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Auxiliary Fire Service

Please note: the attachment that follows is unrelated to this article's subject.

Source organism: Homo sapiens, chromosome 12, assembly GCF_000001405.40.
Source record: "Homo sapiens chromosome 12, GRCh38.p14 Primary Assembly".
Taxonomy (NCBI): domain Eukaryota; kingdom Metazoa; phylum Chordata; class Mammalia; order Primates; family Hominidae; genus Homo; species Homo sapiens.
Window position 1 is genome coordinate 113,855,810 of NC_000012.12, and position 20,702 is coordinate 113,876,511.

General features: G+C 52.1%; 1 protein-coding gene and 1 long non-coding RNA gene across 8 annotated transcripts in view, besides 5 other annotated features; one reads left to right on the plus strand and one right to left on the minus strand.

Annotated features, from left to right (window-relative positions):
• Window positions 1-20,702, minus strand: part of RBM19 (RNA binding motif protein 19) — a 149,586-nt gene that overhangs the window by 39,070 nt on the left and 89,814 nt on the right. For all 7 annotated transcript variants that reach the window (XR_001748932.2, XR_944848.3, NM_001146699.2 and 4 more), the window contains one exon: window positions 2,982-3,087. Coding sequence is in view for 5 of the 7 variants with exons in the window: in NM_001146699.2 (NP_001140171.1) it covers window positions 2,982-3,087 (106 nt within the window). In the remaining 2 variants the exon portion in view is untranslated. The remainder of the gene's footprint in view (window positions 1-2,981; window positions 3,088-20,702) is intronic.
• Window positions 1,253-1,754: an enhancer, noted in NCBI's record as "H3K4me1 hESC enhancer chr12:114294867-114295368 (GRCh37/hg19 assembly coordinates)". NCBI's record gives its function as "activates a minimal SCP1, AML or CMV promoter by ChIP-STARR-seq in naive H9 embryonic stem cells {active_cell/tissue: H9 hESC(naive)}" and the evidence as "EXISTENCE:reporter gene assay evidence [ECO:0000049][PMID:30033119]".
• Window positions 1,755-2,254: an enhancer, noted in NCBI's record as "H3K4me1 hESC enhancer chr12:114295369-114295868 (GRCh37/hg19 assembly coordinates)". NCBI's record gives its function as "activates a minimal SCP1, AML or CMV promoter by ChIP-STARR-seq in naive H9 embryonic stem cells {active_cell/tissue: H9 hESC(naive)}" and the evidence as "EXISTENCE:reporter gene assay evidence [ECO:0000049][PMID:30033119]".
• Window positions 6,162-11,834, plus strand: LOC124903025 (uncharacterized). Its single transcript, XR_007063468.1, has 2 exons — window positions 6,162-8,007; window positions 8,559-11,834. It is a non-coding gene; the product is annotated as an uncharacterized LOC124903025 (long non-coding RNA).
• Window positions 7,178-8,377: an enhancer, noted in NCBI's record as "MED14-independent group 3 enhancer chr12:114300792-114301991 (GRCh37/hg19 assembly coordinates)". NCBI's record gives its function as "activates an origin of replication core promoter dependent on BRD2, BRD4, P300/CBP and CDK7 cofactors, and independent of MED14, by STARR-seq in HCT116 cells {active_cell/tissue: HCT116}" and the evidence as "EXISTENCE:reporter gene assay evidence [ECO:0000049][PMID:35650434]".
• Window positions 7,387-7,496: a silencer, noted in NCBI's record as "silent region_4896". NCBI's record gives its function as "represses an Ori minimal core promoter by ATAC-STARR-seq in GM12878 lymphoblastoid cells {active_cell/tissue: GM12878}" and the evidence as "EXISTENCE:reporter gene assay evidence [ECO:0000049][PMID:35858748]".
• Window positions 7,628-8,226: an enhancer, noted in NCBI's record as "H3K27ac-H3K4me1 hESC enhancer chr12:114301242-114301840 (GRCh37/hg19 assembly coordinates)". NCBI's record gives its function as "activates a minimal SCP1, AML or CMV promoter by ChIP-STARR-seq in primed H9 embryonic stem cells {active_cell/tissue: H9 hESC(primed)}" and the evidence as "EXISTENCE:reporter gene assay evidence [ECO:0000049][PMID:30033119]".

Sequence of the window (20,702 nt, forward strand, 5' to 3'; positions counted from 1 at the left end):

The post-war Auxiliary Fire Service, re-established in 1949 under the Civil Defence Act 1948, was equipped with several types of firefighting appliances, including Hose Layers, Pipe Carriers, Ramps, Dams & Hose Carriers, Control Units and Transportable Water Units - known as Bikini Units - which carried rubber rafts with portable pumps, for both pumping and propulsion, to supply water and for use when land approaches were difficult. However, the vehicle most closely associated in the public mind with the AFS is the famous 'Green Goddess' Emergency Pump, based on 1950's Bedford R and S chassis. This appliance, which was retained in store for many years following the 1968 AFS disbandment, later appeared to provide fire cover during fire service industrial disputes, as a water carrier during large moorland fires and for flood pumping duties. They were finally withdrawn in 2005 and a number sold to the public and abroad. The post-war AFS was organised to operate in self-contained Mobile Columns for movement to areas subject to potential enemy attack during the Cold War.